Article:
There are a lot of homeless people going to court everyday who are misrepresented by these public defenders who are simply too busy.  If you are going to court and will have depend public defender you should bring a case worker or someone else to represent you so that you are not looked over the way I was.  Additionally, be careful what you sign.  Because if you sign something saying that you are guilty of the crime, you could sit behind bars and in the end be proven innocent while you would not be able to sue.  

The pay gap becomes very apparent to you when you come to court.  The rich can afford good lawyers and get to go to rehab.  However, the poor people have to go to jail and don’t receive the help they need for addiction.  Whenever you go to court dress, appropriately and show up clean cut-- appearance does matter.  You can always get a suit from one of the shelters, call 211, or go up to Unique Thrift and get a nice suit for very little money. The American legal system is not fair to poor people.

Copyright Cleveland Street Chronicle April 2016 Issue 23.2 Cleveland Ohio

 

The Hearing with the Cuyahoga County Council at the women’s shelter

Commentary by Ramona Turnbull

On May 4, 2016, there was a long awaited hearing to address concerns at the community women’s shelter here in Cleveland.  This is the only single women’s shelter in the city for homeless single women.  There were 5 County Council members were in attendance.  This hearing gave the past and current residents of the shelter the opportunity to voice their concerns about the shelter itself and treatment by staff.  There were 7 women that chose to testify at the hearing.  Six were still residing at the shelter, but refused to be silent about the way they were being treated by staff.  Their concerns varied.  They ranged from the overcrowded conditions to the unprofessional treatment by staff.  For example, some complaints were problems with the intake and discharge procedures, staff’s lack of professionalism, no supportive services offered, and rules and regulations constantly changing.  The overall complaint was the toxic environment these problems present for the residents.

            After the Cuyahoga County Council members heard the women’s complaints, Brian Davis, Executive Director of NEOCH (Northeast Ohio Coalition for the Homeless), was invited to speak.  His concern and dedication to give the homeless population a voice was responsible for the women having the hearing.  He talked about the differences between the women’s shelter and the men’s shelter (2100).  “The men’s shelter is twice as large as the women’s shelter, there are twice as many people there every night, and they are “spending the same amount of money”, yet there are no supportive services available at the women’s shelter.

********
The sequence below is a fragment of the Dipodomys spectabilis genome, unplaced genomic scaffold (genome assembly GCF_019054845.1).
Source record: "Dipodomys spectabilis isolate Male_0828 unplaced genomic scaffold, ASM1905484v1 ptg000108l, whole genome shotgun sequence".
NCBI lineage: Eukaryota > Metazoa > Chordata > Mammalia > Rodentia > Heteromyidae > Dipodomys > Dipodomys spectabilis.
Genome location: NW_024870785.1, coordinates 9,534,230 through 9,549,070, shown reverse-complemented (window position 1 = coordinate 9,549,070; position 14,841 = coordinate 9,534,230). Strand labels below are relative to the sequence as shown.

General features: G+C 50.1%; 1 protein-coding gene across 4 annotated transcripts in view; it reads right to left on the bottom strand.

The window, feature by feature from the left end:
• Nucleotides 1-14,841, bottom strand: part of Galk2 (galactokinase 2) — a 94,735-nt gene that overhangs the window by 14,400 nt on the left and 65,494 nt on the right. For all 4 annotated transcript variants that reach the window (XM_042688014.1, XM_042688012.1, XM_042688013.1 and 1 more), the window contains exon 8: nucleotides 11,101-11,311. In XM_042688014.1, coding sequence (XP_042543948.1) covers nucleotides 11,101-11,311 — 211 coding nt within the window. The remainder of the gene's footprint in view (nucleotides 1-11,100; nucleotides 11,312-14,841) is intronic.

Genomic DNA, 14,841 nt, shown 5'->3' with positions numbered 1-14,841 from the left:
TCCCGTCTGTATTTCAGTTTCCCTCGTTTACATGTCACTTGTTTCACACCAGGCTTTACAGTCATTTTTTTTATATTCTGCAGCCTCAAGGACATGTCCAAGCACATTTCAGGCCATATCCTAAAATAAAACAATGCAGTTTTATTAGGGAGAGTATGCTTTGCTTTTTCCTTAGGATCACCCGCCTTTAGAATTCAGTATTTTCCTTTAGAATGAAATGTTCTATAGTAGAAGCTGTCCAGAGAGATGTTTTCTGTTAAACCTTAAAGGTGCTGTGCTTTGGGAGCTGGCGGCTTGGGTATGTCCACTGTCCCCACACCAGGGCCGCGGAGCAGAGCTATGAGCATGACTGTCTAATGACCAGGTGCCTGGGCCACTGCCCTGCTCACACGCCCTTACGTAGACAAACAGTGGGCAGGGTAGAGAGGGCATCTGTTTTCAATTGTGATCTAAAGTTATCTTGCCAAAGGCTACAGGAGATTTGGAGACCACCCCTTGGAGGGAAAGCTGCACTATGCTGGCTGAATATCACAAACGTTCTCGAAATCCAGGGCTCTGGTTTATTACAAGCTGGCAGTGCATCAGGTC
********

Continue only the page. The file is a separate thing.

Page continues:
The Director of Cuyahoga County Homeless Services was brought to the podium for her testimony and Q&A.  She admitted that “things are not great there “.  She further stated that “every shelter has its issues”.  She said that the focus of Homeless Services “first and foremost is to verify the funds are being spent according to the contract”.  The CEO of Frontline Services and the Director of Emergency Housing were next at the podium.  The CEO of Frontline stated, the he is not “minimizing or diminishing the concerns raised” and “their experience is real and I know that they are suffering and we work every day to try to resolve that suffering”.  He went on to say Eden has raised funds to complete much needed repairs.  He acknowledged that Mr. Davis does sent the complaints he receives directly to him and he “personally oversees the investigation of those complaints.  He then informed the Council members about the changes that will be done to the shelter as well as training for the staff.  The Council members then had a Q&A for both the CEO and Director of Emergency Housing.  Chairman Jones concluded that “we have to hold everyone accountable and from my position we want to make sure that we deliver services those that are homeless and the only way to do that is if everyone is working together”. 

            The Executive Director of Eden stated they are “committed to providing a safe sanitary secure facility for the homeless women in our community”.  There were two more women waiting to testify and they were called next.  One main complaint from one of the women was when she asks if she has mail, staff will say no, “but yet sometimes when I go, I get mail two weeks late”.  The last resident to come to the podium informed the Council members that one of the staff has worked for “all 3 providers”.  She went on to say that this particular staff member was nicknamed “warden by the previous service provider”.  She stated that the CEO, Executive Director, and Director “give good reports, but the reality in the shelter is not really the same unfortunately”. She further informed them that although she does appreciate their effort to get funding for renovations, the money is not being put to good use. She also feel that the “grievance process only has its name”.  She then brought attention to the 4 issues that were presented to President of the Cuyahoga County Council, Dan Brady prior to the hearing.  They are 1) Fire/Transfer the current shift supervisor at the shelter who everyone agrees creates a hostile work environment.  2) All grievances submitted will get a written reply in 5 business days.  3) All notes from health professionals will be respected.  4) Every discharge will be in writing. President Brady did take these into consideration. These 4 demands being met will be a show of good faith and greatly improve the conditions at the shelter. A deadline of September 2016 is in place a least one of these changes to take place.  President Brady agreed to try and meet the deadline.

  Copyright Cleveland Street Chronicle April 2016 Issue 23.2 Cleveland Ohio

 

Remember Our Veterans this Summer

Commentary by Raymond Jacobs